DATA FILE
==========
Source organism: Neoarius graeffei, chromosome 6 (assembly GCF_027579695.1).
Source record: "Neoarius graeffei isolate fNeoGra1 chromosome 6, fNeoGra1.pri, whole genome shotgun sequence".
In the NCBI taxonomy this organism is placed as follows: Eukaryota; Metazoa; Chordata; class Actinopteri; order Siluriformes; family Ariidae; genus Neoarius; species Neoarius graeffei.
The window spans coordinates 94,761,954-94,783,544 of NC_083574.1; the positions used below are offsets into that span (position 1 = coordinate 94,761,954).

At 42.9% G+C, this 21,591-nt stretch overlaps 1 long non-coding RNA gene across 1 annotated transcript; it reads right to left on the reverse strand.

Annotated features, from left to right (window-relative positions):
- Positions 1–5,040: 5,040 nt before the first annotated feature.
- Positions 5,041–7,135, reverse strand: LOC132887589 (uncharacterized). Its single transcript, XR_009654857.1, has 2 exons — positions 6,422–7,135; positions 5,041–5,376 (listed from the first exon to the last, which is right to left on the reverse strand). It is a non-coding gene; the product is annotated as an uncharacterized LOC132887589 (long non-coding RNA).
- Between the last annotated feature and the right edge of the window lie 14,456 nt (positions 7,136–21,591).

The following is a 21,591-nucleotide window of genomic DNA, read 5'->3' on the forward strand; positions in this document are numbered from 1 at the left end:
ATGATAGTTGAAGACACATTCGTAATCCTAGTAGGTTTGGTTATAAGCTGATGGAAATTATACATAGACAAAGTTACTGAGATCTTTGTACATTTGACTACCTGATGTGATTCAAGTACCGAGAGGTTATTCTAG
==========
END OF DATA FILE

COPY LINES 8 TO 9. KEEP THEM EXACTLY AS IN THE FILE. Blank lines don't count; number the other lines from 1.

- Positions 5,041–7,135, reverse strand: LOC132887589 (uncharacterized). Its single transcript, XR_009654857.1, has 2 exons — positions 6,422–7,135; positions 5,041–5,376 (listed from the first exon to the last, which is right to left on the reverse strand). It is a non-coding gene; the product is annotated as an uncharacterized LOC132887589 (long non-coding RNA).
- Between the last annotated feature and the right edge of the window lie 14,456 nt (positions 7,136–21,591).